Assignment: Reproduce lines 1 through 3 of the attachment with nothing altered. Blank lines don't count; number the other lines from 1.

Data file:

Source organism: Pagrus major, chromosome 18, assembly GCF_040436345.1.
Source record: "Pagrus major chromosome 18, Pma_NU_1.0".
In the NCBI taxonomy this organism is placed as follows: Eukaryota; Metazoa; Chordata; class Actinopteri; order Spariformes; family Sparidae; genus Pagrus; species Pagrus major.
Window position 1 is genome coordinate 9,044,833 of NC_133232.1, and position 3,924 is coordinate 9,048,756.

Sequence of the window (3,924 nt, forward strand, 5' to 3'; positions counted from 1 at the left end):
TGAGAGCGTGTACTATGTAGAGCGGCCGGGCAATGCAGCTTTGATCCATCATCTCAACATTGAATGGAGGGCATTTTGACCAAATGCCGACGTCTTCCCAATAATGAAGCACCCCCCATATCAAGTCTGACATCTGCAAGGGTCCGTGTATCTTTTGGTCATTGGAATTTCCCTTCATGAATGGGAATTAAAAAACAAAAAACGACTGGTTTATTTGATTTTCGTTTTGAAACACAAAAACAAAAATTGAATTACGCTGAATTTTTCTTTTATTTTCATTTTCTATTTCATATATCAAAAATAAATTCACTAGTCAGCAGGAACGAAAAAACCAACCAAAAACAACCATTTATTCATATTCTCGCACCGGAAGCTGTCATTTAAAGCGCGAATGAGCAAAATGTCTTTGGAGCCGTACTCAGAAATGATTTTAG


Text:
Source organism: Pagrus major, chromosome 18, assembly GCF_040436345.1.
Source record: "Pagrus major chromosome 18, Pma_NU_1.0".
In the NCBI taxonomy this organism is placed as follows: Eukaryota; Metazoa; Chordata; class Actinopteri; order Spariformes; family Sparidae; genus Pagrus; species Pagrus major.